Event: Local Digital Futures Thought Leadership briefing
The Local Digital Futures Thought Leaders debate held last week in London brought together some of the leading lights in central and local government, suppliers and research bodies to discuss implementation of ‘Internet of Things’ systems to improve public services.
The discussion focused on how the technology could reduce the pressure on local authority services and explored the barriers to take up, following on from a day-long, free event aimed at local government service managers and decision makers.
Internet of Things describes the network of interconnected devices, systems, and services within a web-based infrastructure to automate services and functions.
In the Internet of Things enabled city, anything with a smart chip in it can be connected to another device, office or a control centre via web-enabled sensors to send and transmit data remotely, including traffic sensors, building controls, healthcare monitors, lampposts and household appliances.
It can seem like a scene straight out of The Jetson’s, but Microsoft’s UK Managing Director Michel Van Der Bel highlighted that in fact, much of the technology was not new. “Rolls Royce did it a long time ago with technology that remotely monitored plane engine health”, he said. He said that one of the reasons that Internet of Things programmes are increasing now is that sensors and hardware are cheaper, and thanks to the maturity of cloud computing maturity, flexibility and scaling are easier.
He also suggested that smart systems should not be seen as adjuncts to existing technology programmes. “Internet of Things is not a separate service, it’s part of a bigger overall strategy” he said.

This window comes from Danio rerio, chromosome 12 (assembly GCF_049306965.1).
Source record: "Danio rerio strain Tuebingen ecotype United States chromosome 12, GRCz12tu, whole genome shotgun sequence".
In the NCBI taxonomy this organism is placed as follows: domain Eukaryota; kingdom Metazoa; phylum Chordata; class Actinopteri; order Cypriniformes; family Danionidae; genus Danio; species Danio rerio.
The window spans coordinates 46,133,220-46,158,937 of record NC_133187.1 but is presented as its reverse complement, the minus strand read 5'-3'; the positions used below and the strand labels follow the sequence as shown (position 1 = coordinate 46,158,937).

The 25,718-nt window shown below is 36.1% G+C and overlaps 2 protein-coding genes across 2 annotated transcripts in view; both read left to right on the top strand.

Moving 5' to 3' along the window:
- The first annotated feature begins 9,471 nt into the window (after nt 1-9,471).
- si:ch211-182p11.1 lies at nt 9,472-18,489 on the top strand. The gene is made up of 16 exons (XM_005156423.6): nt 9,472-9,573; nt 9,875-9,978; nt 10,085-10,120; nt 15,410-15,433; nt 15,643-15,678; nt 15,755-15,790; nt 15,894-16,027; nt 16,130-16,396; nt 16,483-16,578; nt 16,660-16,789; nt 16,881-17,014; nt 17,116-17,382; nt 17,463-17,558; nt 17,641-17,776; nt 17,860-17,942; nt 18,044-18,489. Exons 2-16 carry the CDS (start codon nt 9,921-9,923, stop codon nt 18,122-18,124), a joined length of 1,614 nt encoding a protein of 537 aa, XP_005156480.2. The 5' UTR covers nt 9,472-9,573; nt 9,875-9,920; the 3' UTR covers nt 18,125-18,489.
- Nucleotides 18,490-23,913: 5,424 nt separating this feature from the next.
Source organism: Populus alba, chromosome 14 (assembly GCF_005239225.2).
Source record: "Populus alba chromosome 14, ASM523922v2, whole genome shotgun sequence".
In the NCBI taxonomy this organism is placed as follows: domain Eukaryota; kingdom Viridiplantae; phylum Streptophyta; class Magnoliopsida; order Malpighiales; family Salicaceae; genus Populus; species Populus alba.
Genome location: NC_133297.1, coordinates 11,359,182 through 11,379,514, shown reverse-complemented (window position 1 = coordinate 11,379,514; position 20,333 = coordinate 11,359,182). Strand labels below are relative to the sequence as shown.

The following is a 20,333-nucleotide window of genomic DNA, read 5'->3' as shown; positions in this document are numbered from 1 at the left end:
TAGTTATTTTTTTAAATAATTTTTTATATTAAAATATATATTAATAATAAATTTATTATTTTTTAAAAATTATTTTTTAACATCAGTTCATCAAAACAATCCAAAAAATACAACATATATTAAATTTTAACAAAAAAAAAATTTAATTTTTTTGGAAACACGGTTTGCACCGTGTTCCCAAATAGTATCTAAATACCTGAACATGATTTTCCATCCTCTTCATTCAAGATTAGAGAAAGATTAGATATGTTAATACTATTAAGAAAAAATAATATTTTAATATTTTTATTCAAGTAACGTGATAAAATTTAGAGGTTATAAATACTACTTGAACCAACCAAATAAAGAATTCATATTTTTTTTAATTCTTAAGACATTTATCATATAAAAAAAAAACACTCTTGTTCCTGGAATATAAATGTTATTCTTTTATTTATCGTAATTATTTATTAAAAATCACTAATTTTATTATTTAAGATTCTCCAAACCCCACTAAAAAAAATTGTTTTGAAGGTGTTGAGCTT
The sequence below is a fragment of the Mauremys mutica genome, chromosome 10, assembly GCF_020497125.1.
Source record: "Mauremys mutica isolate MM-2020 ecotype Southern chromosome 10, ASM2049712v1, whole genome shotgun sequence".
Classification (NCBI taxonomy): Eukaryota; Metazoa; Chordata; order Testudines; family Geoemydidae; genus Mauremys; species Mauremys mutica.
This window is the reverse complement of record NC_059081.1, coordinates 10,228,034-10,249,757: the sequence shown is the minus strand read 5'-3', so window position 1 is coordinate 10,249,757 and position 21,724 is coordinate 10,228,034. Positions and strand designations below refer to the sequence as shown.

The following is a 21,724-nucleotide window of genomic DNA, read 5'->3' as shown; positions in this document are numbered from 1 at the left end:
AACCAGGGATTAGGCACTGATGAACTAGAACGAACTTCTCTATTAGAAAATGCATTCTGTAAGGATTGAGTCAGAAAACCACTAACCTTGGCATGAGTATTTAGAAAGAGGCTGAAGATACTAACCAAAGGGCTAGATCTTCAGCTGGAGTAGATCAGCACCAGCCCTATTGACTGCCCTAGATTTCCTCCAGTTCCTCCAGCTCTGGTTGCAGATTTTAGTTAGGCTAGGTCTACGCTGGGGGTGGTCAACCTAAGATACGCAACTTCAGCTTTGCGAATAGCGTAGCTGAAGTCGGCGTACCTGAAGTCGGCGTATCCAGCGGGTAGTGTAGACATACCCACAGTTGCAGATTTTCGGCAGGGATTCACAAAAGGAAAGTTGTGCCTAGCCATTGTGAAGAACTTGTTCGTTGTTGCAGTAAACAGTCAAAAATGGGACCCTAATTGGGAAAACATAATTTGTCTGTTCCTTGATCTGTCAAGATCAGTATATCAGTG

Lead Technologist for Internet of Things at Government’s Innovate UK Jonny Voon echoed his view. “There are benefits for the city, but it shouldn’t stop there. There should be benefits for the region and the environment too”, he said. “Internet of Things is not just about a little piece of technology, but the greater good”.
Paramount to a successful programme, said Voon, where you “treat the city as a platform, and the city acts as the data source”, was to ensure that that the technology works well – “so people don’t even know they’re using it” – that usability is strong; and that people simply want to use the technology.
There are still vital challenges to tackle, such as how to deal with traditional models of consent around data given the pervasiveness of smart city technology, so that people were aware of the need for consent “as they walk down the street”. The perception at the moment that Internet of Things “seems big and scary” doesn’t help, Voon said. But on a more positive note, he said that “the technology is there to protect us”.
Jos Creese, expanded on the data security challenges. The former CIO of Hampshire County Council and President of the British Computer Society said that key to resolving any potential trust problems would be the ability to opt out; transparency; and a review of legislation including the Data Protection Act to accommodate Internet of Things related security issues.